Although Gutenberg is a great first step towards a native page-builder experience, it’s not yet quite as flexible as add-on page builder tools—it doesn’t yet offer a library of pre-built page templates, for example. The team behind WordPress has signaled that more changes in the future will eventually make it easier to create complex page templates in the native platform.

Sounds Good So Far. Can (and Should) I Use Gutenberg?

Gutenberg is built into the core WordPress 5.0 release, so sites will be updated to it automatically. (As always, we strongly advise keeping sites up-to-date—you always want the latest security updates!) However, the Classic Editor Plugin can be installed to keep the old interface as long as the plugin is supported. Currently the plugin team plans to support it through 2021.

For many users, especially those new to WordPress, Gutenberg will likely be a welcome change. The concept of using smaller content units to build out a page is intuitive. The page you see while editing in WordPress will look more like the page on the live site. Also, the ability to create and place reusable blocks throughout the site—and see a change to one of those blocks automatically reflected in the others—will simplify updates to commonly used elements.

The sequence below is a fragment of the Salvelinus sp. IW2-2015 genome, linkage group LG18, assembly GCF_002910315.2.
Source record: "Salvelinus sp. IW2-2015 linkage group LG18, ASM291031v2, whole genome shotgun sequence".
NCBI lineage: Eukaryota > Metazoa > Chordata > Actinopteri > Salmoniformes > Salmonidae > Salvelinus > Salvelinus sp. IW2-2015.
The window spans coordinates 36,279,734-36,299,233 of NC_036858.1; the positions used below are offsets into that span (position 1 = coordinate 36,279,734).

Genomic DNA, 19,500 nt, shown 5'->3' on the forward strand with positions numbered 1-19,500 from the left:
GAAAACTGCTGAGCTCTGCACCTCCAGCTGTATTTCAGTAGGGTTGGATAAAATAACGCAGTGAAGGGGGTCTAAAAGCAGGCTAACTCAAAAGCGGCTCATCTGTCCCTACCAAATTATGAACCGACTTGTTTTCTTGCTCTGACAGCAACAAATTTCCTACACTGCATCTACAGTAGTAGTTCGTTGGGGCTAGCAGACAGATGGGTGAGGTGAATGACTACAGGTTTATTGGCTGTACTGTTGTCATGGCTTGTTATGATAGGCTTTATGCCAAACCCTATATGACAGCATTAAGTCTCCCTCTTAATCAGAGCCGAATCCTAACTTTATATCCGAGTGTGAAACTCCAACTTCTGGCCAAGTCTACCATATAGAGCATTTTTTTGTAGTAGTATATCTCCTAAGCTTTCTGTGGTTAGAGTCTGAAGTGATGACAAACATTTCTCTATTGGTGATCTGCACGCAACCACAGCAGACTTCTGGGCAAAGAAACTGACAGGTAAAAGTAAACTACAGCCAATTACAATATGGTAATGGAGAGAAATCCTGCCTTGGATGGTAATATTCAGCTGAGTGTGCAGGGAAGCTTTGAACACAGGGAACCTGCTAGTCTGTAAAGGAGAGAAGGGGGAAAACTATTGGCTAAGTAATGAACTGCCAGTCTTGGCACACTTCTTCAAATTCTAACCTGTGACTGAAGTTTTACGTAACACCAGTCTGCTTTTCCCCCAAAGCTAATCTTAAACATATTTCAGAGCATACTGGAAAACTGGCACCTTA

Experienced WordPress users on the other hand may need some time to get used to the new interface. Explore the official demo tool to get a feel for it.

Website owners already using a page builder tool on their site may find Gutenberg duplicative. Page builder tools will continue to work, if the tool is being actively maintained by its creators. You may need to update plugins and themes to the latest versions.

On the other hand, if your theme or plugin hasn’t been consistently maintained by its creators, it may not be compatible. You likely will need to install the Classic Editor and reach out to a partner such as Fionta for help on bringing your site up to date for Gutenberg.

Gutenberg’s lack of accessibility compliance means it’s currently not recommended for those who use assistive devices to edit their websites. Testers have reported that it’s very difficult to navigate the editing interface with keyboard strokes or a screen reader. The team behind WordPress has pledged to address accessibility in future updates, but it’s much harder to tack on accessible features after the fact rather than building with accessibility in mind, so we expect it to take some time before Gutenberg is up to par in this area.

What Next Steps Should I Take?

Check with your host or web vendor to find out if you have been (or will be) updated to WordPress 5.0. Some managed hosts will automatically apply CMS updates to your site, so be aware—if one day your editor looks different, or your page builder tool no longer works, your WordPress version may have been updated. If so, getting your themes and plugins updated or installing the Classic Editor plugin should set things right.

From there, explore the new editor on the official demo site. Dive deeper with these Gutenberg posts. And, if needed, have your developer or web development partner install the Classic Editor plugin.